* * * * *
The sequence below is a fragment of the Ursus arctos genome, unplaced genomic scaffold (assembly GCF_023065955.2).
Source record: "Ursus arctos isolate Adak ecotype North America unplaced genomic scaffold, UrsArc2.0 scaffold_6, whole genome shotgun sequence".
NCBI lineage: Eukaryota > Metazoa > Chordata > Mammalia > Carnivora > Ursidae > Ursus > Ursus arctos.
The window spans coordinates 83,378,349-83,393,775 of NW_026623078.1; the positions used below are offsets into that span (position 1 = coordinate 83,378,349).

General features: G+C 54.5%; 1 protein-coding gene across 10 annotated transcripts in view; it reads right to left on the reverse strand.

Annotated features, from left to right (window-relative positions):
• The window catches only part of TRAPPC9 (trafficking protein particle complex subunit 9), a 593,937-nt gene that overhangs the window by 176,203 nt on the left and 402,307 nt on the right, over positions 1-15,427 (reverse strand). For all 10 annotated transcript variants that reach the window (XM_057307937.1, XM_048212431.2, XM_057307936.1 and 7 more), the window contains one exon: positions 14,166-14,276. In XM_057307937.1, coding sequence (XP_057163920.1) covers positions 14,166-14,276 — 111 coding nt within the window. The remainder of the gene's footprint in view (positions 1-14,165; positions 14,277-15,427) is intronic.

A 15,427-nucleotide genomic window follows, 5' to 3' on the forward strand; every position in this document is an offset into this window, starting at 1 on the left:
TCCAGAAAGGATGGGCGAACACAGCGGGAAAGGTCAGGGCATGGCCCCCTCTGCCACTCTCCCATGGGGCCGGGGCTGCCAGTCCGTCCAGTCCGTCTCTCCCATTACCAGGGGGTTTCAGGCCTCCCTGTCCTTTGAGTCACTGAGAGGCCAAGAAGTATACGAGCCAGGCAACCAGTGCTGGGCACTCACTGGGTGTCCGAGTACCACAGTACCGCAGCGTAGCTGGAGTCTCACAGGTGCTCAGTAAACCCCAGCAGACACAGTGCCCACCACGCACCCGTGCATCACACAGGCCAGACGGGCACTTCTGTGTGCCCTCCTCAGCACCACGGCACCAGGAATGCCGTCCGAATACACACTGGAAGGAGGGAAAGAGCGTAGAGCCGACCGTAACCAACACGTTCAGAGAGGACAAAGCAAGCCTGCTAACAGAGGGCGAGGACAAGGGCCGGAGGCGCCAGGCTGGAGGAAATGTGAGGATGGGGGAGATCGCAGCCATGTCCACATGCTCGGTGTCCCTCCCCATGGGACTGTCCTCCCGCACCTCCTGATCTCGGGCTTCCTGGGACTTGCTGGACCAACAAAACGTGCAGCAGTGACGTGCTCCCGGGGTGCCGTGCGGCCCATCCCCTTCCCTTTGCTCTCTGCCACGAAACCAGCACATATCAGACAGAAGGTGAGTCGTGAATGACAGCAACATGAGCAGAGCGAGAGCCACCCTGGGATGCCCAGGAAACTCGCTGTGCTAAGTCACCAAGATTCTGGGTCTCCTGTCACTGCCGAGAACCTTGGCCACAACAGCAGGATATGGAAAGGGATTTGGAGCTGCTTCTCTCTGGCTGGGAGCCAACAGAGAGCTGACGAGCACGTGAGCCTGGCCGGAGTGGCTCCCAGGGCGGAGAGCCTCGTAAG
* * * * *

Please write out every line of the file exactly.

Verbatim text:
The sequence below is a fragment of the Ursus arctos genome, unplaced genomic scaffold (assembly GCF_023065955.2).
Source record: "Ursus arctos isolate Adak ecotype North America unplaced genomic scaffold, UrsArc2.0 scaffold_6, whole genome shotgun sequence".
NCBI lineage: Eukaryota > Metazoa > Chordata > Mammalia > Carnivora > Ursidae > Ursus > Ursus arctos.
The window spans coordinates 83,378,349-83,393,775 of NW_026623078.1; the positions used below are offsets into that span (position 1 = coordinate 83,378,349).

General features: G+C 54.5%; 1 protein-coding gene across 10 annotated transcripts in view; it reads right to left on the reverse strand.

Annotated features, from left to right (window-relative positions):
• The window catches only part of TRAPPC9 (trafficking protein particle complex subunit 9), a 593,937-nt gene that overhangs the window by 176,203 nt on the left and 402,307 nt on the right, over positions 1-15,427 (reverse strand). For all 10 annotated transcript variants that reach the window (XM_057307937.1, XM_048212431.2, XM_057307936.1 and 7 more), the window contains one exon: positions 14,166-14,276. In XM_057307937.1, coding sequence (XP_057163920.1) covers positions 14,166-14,276 — 111 coding nt within the window. The remainder of the gene's footprint in view (positions 1-14,165; positions 14,277-15,427) is intronic.

A 15,427-nucleotide genomic window follows, 5' to 3' on the forward strand; every position in this document is an offset into this window, starting at 1 on the left:
TCCAGAAAGGATGGGCGAACACAGCGGGAAAGGTCAGGGCATGGCCCCCTCTGCCACTCTCCCATGGGGCCGGGGCTGCCAGTCCGTCCAGTCCGTCTCTCCCATTACCAGGGGGTTTCAGGCCTCCCTGTCCTTTGAGTCACTGAGAGGCCAAGAAGTATACGAGCCAGGCAACCAGTGCTGGGCACTCACTGGGTGTCCGAGTACCACAGTACCGCAGCGTAGCTGGAGTCTCACAGGTGCTCAGTAAACCCCAGCAGACACAGTGCCCACCACGCACCCGTGCATCACACAGGCCAGACGGGCACTTCTGTGTGCCCTCCTCAGCACCACGGCACCAGGAATGCCGTCCGAATACACACTGGAAGGAGGGAAAGAGCGTAGAGCCGACCGTAACCAACACGTTCAGAGAGGACAAAGCAAGCCTGCTAACAGAGGGCGAGGACAAGGGCCGGAGGCGCCAGGCTGGAGGAAATGTGAGGATGGGGGAGATCGCAGCCATGTCCACATGCTCGGTGTCCCTCCCCATGGGACTGTCCTCCCGCACCTCCTGATCTCGGGCTTCCTGGGACTTGCTGGACCAACAAAACGTGCAGCAGTGACGTGCTCCCGGGGTGCCGTGCGGCCCATCCCCTTCCCTTTGCTCTCTGCCACGAAACCAGCACATATCAGACAGAAGGTGAGTCGTGAATGACAGCAACATGAGCAGAGCGAGAGCCACCCTGGGATGCCCAGGAAACTCGCTGTGCTAAGTCACCAAGATTCTGGGTCTCCTGTCACTGCCGAGAACCTTGGCCACAACAGCAGGATATGGAAAGGGATTTGGAGCTGCTTCTCTCTGGCTGGGAGCCAACAGAGAGCTGACGAGCACGTGAGCCTGGCCGGAGTGGCTCCCAGGGCGGAGAGCCTCGTAAG